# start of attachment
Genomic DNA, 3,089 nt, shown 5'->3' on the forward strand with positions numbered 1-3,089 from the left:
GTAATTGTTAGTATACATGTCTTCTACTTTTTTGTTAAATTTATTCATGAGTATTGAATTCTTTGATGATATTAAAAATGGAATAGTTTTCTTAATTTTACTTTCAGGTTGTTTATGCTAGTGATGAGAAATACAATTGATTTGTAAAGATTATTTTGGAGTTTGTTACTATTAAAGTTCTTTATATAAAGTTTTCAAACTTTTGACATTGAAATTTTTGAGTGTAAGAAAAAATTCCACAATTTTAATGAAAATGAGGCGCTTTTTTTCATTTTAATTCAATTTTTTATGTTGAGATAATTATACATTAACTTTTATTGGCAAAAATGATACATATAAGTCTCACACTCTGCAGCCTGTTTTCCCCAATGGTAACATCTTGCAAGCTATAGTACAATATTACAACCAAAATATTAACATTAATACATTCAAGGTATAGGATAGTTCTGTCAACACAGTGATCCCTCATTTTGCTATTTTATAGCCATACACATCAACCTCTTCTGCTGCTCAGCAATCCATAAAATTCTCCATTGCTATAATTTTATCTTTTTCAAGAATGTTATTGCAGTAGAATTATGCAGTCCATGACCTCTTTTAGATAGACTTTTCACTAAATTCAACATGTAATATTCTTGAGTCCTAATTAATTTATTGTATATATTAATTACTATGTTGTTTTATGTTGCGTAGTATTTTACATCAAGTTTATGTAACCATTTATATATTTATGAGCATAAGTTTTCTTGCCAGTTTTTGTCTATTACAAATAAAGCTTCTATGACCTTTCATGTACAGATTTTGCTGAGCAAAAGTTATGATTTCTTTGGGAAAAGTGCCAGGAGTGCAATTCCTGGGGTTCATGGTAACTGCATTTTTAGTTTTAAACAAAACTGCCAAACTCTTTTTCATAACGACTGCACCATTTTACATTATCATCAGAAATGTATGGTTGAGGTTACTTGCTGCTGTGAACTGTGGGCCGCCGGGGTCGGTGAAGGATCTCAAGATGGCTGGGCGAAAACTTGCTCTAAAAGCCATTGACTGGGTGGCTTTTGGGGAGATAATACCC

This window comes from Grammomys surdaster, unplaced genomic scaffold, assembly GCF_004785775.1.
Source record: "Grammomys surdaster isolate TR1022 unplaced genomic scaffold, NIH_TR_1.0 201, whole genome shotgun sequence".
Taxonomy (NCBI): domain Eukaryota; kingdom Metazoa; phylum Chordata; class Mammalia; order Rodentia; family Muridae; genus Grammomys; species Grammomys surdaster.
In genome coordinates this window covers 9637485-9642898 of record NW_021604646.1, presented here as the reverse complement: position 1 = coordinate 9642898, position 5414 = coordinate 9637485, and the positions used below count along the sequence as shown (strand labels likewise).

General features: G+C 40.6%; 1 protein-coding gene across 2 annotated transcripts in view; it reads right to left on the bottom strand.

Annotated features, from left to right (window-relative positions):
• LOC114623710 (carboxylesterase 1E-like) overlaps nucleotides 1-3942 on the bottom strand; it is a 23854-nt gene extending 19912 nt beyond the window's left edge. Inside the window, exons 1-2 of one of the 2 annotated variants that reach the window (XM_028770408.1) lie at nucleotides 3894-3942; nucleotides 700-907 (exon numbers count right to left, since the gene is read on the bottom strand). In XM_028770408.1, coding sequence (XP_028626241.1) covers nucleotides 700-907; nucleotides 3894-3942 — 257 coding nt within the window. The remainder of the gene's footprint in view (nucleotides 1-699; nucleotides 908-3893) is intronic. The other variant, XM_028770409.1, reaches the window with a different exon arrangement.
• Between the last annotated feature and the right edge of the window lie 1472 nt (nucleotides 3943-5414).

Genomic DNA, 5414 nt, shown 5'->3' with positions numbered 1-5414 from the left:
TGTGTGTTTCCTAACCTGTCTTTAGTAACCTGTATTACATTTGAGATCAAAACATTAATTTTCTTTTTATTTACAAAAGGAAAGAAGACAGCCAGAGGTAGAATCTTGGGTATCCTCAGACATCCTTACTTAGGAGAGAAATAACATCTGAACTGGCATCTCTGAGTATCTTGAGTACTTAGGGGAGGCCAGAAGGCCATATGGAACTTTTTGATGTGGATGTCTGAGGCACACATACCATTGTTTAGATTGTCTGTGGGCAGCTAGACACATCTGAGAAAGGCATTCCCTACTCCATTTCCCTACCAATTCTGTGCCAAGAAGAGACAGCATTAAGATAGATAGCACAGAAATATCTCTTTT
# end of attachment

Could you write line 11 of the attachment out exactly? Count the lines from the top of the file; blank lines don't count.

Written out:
Genomic DNA, 5414 nt, shown 5'->3' with positions numbered 1-5414 from the left: